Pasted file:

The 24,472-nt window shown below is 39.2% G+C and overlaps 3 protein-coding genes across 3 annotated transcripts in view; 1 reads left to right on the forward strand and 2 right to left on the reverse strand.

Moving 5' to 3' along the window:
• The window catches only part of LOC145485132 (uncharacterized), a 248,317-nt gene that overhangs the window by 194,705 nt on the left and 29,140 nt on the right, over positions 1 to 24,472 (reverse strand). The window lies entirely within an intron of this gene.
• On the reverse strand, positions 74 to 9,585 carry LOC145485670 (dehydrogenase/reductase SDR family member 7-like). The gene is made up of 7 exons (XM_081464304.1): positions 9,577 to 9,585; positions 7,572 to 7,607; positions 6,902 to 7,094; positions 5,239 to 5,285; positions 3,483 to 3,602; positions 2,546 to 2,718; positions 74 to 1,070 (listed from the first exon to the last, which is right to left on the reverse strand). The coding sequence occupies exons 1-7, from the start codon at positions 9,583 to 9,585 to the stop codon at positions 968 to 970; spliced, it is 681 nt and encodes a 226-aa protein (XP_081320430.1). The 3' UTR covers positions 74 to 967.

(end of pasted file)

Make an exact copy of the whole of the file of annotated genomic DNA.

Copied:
The 24,472-nt window shown below is 39.2% G+C and overlaps 3 protein-coding genes across 3 annotated transcripts in view; 1 reads left to right on the forward strand and 2 right to left on the reverse strand.

Moving 5' to 3' along the window:
• The window catches only part of LOC145485132 (uncharacterized), a 248,317-nt gene that overhangs the window by 194,705 nt on the left and 29,140 nt on the right, over positions 1 to 24,472 (reverse strand). The window lies entirely within an intron of this gene.
• On the reverse strand, positions 74 to 9,585 carry LOC145485670 (dehydrogenase/reductase SDR family member 7-like). The gene is made up of 7 exons (XM_081464304.1): positions 9,577 to 9,585; positions 7,572 to 7,607; positions 6,902 to 7,094; positions 5,239 to 5,285; positions 3,483 to 3,602; positions 2,546 to 2,718; positions 74 to 1,070 (listed from the first exon to the last, which is right to left on the reverse strand). The coding sequence occupies exons 1-7, from the start codon at positions 9,583 to 9,585 to the stop codon at positions 968 to 970; spliced, it is 681 nt and encodes a 226-aa protein (XP_081320430.1). The 3' UTR covers positions 74 to 967.